My kids have always had a pretty detailed bedtime routine. There have been a few staples in the routine, and other fleeting fads. Believe it or not, at one point, we giggled through YouTube videos of cats using the toilet and at another they would ask for one more view of “What Does the Fox Say?”

Our routine is that we hang out for awhile the four of us, and then we split up and switch so each child has some one-on-one time with both me and their dad.

For my daughter, the order of her routine with me has varied over the years, but it’s always included a bedtime story, back-scratching or “creepy-mousing” (drawing on her back with my fingers), getting up again to go potty, and usually a drink of water somewhere in there too. As much as I love this time with her, truthfully I was actually beginning to despise the word “again.”

A couple months ago she started having a hard time settling down. I don’t know if she had outgrown some of the routine, or just in getting older and with her transition to Kindergarten, she seemed like she was craving a change. (I’m learning this is one of her big values. Her brother on the other hand, loves everything to stay the same.) So I decided to bring in something we’d never tried before and started going through a relaxation meditation exercise with her. In the exercise, I invite her to relax all the parts of her body one by one, starting with her eyes all the way down to her toes. I say things like “feel it getting heavier and sinking into the bed.” I taught her to breathe deeply during this exercise through her nose, “filling up the lungs with air” and pushing the air out of her mouth making a “haa” sound.

At the end of the guided meditation, we thank her body for all the hard work it did for her during the day, for the walking, the running on the playground, the sitting still in class, and the movement in P.E. We thank her body for being strong and for digesting her food and letting her know when she was thirsty or needing to use the potty. We thank her body and then let her body know that it is her turn to rest. We ask her body to sleep well so she can be at her best the next day.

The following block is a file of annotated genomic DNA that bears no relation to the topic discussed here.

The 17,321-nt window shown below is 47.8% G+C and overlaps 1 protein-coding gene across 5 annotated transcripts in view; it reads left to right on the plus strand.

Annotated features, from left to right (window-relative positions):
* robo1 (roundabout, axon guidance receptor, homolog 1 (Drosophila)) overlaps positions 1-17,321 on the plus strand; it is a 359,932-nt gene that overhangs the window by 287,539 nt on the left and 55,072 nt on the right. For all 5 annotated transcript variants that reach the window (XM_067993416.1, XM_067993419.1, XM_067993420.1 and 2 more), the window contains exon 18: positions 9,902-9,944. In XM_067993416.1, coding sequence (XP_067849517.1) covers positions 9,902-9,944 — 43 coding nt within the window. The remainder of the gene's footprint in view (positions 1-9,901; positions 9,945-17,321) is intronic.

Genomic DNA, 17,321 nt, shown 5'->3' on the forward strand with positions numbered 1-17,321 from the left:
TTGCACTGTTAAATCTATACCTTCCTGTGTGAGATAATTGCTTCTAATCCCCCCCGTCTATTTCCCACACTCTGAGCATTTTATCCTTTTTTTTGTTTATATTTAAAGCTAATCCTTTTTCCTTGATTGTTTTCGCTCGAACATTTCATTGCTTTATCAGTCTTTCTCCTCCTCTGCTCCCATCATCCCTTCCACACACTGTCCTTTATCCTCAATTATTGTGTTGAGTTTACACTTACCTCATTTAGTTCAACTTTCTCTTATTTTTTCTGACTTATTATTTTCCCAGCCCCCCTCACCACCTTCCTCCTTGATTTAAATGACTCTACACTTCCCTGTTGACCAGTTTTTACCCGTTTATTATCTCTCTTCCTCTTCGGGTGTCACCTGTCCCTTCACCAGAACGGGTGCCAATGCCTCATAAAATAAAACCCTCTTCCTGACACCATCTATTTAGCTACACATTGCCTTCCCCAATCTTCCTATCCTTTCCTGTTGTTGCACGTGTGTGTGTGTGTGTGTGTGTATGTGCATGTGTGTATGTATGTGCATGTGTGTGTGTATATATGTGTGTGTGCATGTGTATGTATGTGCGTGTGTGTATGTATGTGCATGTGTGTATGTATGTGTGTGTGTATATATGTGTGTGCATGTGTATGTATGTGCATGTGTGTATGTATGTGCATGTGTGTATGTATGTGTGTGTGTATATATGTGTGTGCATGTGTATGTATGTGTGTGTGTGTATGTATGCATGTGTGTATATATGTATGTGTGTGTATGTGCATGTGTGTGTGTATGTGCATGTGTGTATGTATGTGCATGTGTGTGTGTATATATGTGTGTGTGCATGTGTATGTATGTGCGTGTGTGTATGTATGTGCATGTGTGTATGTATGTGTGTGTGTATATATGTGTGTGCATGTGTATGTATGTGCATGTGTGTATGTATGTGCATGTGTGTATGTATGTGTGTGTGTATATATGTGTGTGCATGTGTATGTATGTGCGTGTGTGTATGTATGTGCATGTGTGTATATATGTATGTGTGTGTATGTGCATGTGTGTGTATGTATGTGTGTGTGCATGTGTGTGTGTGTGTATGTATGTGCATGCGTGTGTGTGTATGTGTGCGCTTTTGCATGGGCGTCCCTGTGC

In all honesty, in the beginning, I started this practice as an experiment. I thought it would be a one-time thing and we’d have to come up with something new the next night or after a few, but she keeps asking me to “say the words that relax my body.” This has become the part of the routine she asks for and I’ve noticed her settling more quickly. I love that she is learning how to speak to herself and listen to her body. It’s my hope that in showing her how, she will one day do for these things for herself: nurture a healthy relationship with her self and practice gratitude for her day. I love that she is beginning to recognize the difference in how she feels when she has made a healthy choice for her body. It’s my hope that over time, she will become more aware that our mind, body, and spirit exist for us to consciously connect them so they can work and flow together in the highest good.

I had been thinking my three-year-old was too young for this exercise, so for weeks have been only saying it with my daughter. Last night, I thought what-the-heck and asked if he wanted to try “Sissy’s” bedtime routine. Of course, he said “Yes!” (He wants to do everything she does at this age.) So I began naming each of his body parts, asking that he relax each one. He smiled and giggled, but was mostly quiet and politely listened to each part. And after the “Thank you body for…” part, he opened his eyes with a big, bright smile and whispered, “Again.” ♥

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